Want to know more?  Join me at our SoutholdVOICE Annual Meeting, Saturday, AUGUST 10, 2019, at 9 AM, where we will discuss how we as homeowners can do our part to fight erosion on our own waterfront properties. The meeting will be held at the American Legion Hall, 51655 Main Road, Southold.

As mentioned in last week’s column, we will also cover Health Department Septic Code changes and innovative systems to make our waterways and ground water cleaner.  In addition we will have a update on Dredging and Goldsmith’s Inlet.  Our panel will include:

Al Krupski - 1st District, Suffolk County Legislator
Joyce Novak, PhD – Director, Peconic Estuary Program
Glenn Goldsmith – Southold Town Trustee
Justin Jobin – Suffolk Department of Health Services, 
Environmental Projects Coordinator

The session is open to all. It’s free…and so’s the coffee!  Hope to see you there – it’s important to you not just as a homeowner, but as a member of the community.

*Newsday, July 28, 2019, Shoring Up LI’s Beaches, pages A2-A4.

Saturday, August 3, 2019


Did you know that effective July 1, 2019, Suffolk County has put in place new regulations that affect our home septic and cesspool systems?  These Sanitary Code changes are part of a broad, multi-pronged effort to combat nitrogen pollution of groundwater and local bays.

We all support the need to have clean water, and reduce nitrogen pollution from our septic and cesspool systems, and that changes are necessary.  It’s therefore most important, that we, homeowners, know what is happening, when and how it will affect our homes - today and in the future, and the potential cost involved.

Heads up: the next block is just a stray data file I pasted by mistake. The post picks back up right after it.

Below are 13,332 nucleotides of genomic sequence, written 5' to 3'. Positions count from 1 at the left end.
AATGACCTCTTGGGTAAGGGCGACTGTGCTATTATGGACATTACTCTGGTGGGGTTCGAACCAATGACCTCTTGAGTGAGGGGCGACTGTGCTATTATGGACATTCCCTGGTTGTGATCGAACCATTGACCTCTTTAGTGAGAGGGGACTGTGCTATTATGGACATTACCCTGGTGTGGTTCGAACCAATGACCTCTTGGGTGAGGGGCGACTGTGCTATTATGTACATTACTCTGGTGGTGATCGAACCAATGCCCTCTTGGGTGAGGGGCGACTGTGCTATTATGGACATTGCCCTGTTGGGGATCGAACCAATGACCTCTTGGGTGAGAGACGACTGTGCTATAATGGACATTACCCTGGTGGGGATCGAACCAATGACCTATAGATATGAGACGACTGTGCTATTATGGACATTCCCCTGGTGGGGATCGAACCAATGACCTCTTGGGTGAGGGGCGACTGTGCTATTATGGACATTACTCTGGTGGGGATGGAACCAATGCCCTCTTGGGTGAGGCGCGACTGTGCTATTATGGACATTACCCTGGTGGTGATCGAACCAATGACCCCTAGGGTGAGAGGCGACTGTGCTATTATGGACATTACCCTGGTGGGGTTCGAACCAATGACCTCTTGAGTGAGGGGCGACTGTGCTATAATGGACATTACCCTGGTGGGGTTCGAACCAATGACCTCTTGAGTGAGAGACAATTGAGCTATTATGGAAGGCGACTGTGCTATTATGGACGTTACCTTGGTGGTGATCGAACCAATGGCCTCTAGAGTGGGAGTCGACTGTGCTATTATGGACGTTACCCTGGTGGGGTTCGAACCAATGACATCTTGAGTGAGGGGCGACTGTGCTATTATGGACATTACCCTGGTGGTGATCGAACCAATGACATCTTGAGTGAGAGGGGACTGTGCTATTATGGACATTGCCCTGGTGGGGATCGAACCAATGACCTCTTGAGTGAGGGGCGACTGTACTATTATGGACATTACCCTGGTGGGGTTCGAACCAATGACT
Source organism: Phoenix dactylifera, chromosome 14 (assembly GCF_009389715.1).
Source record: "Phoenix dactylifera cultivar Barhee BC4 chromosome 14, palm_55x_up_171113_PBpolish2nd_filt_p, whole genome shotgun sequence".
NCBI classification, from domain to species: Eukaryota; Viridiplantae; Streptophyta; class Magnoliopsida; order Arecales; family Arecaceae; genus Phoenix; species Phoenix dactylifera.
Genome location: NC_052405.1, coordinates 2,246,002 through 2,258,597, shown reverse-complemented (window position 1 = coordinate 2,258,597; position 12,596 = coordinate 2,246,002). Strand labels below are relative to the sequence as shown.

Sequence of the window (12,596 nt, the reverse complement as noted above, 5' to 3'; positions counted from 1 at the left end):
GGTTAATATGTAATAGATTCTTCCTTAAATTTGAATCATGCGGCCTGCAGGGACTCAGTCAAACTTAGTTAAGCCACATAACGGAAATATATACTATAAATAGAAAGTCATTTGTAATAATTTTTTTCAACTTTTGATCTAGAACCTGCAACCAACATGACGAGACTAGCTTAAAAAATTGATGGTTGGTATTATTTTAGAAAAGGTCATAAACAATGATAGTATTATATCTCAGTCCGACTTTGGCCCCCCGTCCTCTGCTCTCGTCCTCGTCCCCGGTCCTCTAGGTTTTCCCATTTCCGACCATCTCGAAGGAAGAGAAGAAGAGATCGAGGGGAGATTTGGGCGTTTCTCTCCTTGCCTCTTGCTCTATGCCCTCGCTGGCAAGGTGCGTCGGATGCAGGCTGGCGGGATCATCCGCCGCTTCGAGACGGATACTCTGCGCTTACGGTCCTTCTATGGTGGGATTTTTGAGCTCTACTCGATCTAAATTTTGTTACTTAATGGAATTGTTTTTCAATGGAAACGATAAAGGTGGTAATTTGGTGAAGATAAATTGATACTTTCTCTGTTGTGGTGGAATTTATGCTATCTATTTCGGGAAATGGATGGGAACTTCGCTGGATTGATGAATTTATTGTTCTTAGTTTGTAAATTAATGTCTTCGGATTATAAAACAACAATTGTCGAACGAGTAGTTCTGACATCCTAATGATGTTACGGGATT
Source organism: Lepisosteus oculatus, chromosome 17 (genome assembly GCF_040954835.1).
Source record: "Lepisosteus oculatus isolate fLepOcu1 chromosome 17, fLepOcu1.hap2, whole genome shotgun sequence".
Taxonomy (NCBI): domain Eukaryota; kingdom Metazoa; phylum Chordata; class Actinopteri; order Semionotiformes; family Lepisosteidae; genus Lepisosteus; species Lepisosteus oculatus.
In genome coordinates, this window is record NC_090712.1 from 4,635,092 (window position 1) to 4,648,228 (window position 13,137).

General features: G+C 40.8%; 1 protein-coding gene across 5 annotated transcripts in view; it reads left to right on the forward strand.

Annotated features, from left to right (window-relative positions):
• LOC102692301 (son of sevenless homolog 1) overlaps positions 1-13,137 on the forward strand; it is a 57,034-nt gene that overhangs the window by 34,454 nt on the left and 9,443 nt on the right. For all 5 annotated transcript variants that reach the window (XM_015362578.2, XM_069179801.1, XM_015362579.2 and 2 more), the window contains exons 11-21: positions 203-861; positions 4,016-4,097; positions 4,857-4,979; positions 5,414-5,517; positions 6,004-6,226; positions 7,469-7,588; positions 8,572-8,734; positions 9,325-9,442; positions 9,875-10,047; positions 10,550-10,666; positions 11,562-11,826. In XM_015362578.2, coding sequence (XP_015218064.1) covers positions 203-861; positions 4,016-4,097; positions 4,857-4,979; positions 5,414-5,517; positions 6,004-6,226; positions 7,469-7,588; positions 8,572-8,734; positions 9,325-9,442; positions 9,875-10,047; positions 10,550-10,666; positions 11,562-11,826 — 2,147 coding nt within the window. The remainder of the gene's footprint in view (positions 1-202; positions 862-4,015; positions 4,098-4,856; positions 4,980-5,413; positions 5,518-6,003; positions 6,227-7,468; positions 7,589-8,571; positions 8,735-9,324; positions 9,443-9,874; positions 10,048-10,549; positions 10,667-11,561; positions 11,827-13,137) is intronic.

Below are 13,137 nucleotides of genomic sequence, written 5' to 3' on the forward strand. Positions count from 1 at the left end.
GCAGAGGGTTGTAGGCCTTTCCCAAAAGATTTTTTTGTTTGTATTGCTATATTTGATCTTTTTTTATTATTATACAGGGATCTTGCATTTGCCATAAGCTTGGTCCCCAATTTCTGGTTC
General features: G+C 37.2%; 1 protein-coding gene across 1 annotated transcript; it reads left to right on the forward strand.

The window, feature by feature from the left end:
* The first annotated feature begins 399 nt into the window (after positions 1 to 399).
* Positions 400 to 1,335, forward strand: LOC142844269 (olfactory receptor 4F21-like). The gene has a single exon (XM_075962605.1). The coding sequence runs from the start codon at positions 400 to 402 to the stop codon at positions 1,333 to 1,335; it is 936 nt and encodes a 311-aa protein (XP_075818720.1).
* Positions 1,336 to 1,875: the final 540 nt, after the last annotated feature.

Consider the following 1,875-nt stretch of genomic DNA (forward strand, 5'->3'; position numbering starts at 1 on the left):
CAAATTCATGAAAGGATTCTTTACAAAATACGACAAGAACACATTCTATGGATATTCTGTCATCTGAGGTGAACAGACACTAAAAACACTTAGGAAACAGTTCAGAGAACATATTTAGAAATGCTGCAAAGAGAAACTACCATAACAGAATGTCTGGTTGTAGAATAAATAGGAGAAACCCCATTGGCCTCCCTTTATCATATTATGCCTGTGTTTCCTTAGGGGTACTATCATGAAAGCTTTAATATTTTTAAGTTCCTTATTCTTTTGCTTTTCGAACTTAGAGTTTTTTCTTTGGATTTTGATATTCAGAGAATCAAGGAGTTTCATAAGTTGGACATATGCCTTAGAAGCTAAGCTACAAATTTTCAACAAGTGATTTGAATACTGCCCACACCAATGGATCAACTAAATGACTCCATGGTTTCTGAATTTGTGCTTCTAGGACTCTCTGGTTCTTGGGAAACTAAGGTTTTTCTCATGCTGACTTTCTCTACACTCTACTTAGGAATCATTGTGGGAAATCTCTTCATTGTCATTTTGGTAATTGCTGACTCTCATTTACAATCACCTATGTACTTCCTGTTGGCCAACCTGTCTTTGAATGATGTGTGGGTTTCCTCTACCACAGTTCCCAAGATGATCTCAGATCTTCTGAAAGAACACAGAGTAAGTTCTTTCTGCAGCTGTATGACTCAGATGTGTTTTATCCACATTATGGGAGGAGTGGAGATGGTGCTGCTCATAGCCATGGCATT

Here are the highlights of the recent County Health Department announcement:

·       Cesspools, outlawed in new construction since 1973, will no longer be allowed as replacements for old cesspools.
·       Homeowners are not required to replace existing systems, but voluntary replacements must meet 1973 standards for new systems.
·       For the first time, replacement of existing cesspools or septic systems will require filing of registrations with the health department.

75% of Suffolk County does not have sewers. Approximately 360,000 homes have residential onsite sewage disposal systems - about 250,000 are cesspools, which discharge untreated waste, that can contaminate surface and groundwater and contribute to harmful algal blooms. The current changes that became effective July 1, do not require property owners to upgrade or replace functioning systems.  The new requirements will come into play when an existing system must be replaced. 

Homeowners may also voluntarily choose to upgrade their system to an “innovative alternative onsite wastewater treatment system (IA/OWTS) for which incentives are available from the county.

Want to know more?  Join us at the SoutholdVOICE *Annual Meeting, at 9:30 am, Saturday morning, August 10, 2019, at the American Legion Hall in Southold.  Our program will include an informative panel discussion with our County Legislator, Al Krupski and Health Department official, Joyce Novak, PHD who will fill us in on the County’s Septic Improvement Program, tell us how it will affect you as a homeowner, and answer your questions. Hope you will join us!

*SoutholdVOICE is a not-for profit, 501(c)(3) organization, whose mission is to provide a forum to promote awareness of issues affecting shoreline and marine resource, and proactively advocate balance between regulatory issues and property rights for the benefit of our community.

Source:  Suffolk Health Officials Outline Changes to Wasterwater Practices to Take Effect on July 1, 2019,” Suffolk County News, May 20, 2019, www.suffolkcountyny.org